Family members in crisis gives `Heroes' its heft

Movie Review

April 09, 2005|By Roger Moore | Roger Moore,ORLANDO SENTINEL

Imaginary Heroes is a tale of two brothers.

One is an Olympics-ready swimming champ, a blond Adonis, a kid his father has built his life around. The younger brother is a confused, depressed loner, unsure about his sexuality, his place in the world, even his place in his family. That's because the older brother, the athlete with everything going for him, has killed himself.

Everybody in this family, the creation of writer-director Dan Harris, is in a different form of mourning. Tim (Emile Hirsch) is guilty and sick of the sympathetic looks, the people saying "Sorry, Tim," in the halls at school. Mom (Sigourney Weaver) copes through alcohol and pot, and by feeding her seething feud with a neighbor. And Dad (Jeff Daniels) is just lost.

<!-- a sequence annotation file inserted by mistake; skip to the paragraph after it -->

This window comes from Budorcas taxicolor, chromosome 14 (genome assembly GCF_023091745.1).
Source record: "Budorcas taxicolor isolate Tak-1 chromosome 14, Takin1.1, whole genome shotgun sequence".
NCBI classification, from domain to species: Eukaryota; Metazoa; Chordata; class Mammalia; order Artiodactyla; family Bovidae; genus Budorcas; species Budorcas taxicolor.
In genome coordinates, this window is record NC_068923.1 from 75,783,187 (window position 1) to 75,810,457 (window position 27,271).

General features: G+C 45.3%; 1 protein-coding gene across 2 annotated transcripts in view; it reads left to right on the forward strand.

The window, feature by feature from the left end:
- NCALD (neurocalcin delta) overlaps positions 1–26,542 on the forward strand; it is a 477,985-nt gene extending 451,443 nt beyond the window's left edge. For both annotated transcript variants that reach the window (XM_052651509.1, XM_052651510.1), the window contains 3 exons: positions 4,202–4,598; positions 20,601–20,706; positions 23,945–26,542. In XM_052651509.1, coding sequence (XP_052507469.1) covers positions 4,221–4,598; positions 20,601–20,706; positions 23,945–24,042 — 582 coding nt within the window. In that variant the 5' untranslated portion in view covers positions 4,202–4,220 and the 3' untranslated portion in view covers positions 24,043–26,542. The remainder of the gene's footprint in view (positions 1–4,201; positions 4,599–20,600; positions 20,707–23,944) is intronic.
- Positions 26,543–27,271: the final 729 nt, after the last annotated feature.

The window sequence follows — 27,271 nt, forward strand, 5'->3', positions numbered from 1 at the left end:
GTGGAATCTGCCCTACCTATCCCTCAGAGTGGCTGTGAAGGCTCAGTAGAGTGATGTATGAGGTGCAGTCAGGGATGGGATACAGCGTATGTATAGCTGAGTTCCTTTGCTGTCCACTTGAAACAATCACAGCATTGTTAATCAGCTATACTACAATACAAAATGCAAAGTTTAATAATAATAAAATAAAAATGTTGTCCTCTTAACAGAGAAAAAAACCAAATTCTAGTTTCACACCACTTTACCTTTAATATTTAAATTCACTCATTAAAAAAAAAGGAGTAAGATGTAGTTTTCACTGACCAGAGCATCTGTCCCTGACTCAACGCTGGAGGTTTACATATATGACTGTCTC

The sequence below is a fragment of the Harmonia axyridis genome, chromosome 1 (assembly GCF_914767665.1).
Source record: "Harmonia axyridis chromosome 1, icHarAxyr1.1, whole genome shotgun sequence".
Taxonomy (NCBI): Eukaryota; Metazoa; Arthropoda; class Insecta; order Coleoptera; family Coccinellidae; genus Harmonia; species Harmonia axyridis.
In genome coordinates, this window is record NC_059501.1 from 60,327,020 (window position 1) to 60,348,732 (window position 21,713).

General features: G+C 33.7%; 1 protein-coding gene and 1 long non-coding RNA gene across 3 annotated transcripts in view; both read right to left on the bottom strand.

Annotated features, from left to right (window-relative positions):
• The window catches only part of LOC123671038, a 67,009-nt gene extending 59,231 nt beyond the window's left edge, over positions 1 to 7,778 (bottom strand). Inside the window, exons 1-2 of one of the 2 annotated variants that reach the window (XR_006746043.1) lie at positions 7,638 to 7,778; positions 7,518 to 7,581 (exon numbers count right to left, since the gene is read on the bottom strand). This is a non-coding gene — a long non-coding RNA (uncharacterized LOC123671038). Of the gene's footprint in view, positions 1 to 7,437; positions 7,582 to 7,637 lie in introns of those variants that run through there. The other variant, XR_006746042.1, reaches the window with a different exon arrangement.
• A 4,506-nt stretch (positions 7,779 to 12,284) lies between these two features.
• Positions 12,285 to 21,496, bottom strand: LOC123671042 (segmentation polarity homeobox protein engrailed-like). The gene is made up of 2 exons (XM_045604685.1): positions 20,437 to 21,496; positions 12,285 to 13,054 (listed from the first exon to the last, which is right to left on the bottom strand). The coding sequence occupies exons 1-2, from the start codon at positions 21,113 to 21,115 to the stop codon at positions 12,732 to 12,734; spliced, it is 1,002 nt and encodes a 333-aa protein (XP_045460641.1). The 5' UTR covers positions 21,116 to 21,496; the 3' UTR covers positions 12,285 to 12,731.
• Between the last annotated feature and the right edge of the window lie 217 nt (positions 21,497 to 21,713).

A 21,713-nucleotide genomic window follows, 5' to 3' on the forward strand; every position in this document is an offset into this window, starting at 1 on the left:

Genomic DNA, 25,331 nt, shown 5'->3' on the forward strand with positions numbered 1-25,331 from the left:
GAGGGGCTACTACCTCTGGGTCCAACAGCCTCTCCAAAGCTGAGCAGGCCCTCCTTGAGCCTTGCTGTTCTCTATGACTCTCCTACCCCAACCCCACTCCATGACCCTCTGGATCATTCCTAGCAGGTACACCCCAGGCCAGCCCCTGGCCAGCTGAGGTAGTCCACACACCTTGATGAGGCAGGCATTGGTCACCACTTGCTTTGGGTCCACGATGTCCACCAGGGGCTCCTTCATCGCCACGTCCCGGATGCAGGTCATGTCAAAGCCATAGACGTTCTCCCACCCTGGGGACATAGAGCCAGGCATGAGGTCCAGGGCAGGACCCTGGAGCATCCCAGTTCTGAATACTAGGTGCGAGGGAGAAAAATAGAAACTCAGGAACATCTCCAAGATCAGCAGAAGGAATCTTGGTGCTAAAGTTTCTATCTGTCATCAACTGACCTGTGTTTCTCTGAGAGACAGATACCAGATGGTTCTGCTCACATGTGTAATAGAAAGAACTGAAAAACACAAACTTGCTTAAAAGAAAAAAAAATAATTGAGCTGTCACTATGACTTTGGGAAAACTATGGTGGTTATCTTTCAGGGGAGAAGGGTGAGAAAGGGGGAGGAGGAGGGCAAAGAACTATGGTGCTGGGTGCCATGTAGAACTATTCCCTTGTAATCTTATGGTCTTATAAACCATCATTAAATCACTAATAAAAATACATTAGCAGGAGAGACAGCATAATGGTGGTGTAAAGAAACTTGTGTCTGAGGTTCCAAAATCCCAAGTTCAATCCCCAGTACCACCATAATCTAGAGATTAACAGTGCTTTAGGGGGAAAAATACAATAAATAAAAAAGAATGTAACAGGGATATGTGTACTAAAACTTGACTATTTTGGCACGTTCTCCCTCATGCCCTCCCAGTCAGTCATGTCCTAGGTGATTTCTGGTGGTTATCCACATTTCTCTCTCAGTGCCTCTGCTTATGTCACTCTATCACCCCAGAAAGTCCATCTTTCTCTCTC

Harris weaves the threads of some of the best family trauma-dramas of the past 20 years into this overly ambitious dirge. It's Ordinary People meets The Ice Storm, Terms of Endearment reset in Dawson's Creek.

Everybody wants them to get "back to normal." But there's too much baggage. The same holds true for the movie. Harris has so many people with "issues," and so many issues, that it's impossible to develop even one beyond simple superficialities.

Harris bit off too much here.

Still, failed ambition is still ambition. Imaginary Heroes may overreach, but it challenges us as it does. That's heroic in any filmmaker.

The Orlando Sentinel is a Tribune Publishing newspaper.

Imaginary Heroes

Starring Sigourney Weaver, Jeff Daniels

Directed by Dan Harris

Released by Sony

Rated R (substance abuse, sexual content, some violence)

Time 112 minutes

SUN SCORE ** 1/2 (2 1/2 STARS)

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